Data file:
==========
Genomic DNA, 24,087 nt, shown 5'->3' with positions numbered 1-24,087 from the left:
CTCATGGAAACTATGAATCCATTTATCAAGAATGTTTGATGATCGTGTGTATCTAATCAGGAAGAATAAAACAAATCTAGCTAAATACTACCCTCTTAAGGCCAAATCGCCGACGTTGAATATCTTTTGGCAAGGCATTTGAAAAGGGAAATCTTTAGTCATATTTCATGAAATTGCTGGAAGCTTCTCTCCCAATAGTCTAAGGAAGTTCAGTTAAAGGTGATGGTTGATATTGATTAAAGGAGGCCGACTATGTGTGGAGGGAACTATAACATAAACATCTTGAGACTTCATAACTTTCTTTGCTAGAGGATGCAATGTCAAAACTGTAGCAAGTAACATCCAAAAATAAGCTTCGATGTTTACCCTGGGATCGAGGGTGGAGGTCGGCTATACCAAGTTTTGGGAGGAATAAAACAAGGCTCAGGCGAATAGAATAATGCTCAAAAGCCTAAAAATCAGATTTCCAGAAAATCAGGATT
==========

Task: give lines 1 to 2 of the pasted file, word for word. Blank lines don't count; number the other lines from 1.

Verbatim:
Genomic DNA, 24,087 nt, shown 5'->3' with positions numbered 1-24,087 from the left:
CTCATGGAAACTATGAATCCATTTATCAAGAATGTTTGATGATCGTGTGTATCTAATCAGGAAGAATAAAACAAATCTAGCTAAATACTACCCTCTTAAGGCCAAATCGCCGACGTTGAATATCTTTTGGCAAGGCATTTGAAAAGGGAAATCTTTAGTCATATTTCATGAAATTGCTGGAAGCTTCTCTCCCAATAGTCTAAGGAAGTTCAGTTAAAGGTGATGGTTGATATTGATTAAAGGAGGCCGACTATGTGTGGAGGGAACTATAACATAAACATCTTGAGACTTCATAACTTTCTTTGCTAGAGGATGCAATGTCAAAACTGTAGCAAGTAACATCCAAAAATAAGCTTCGATGTTTACCCTGGGATCGAGGGTGGAGGTCGGCTATACCAAGTTTTGGGAGGAATAAAACAAGGCTCAGGCGAATAGAATAATGCTCAAAAGCCTAAAAATCAGATTTCCAGAAAATCAGGATT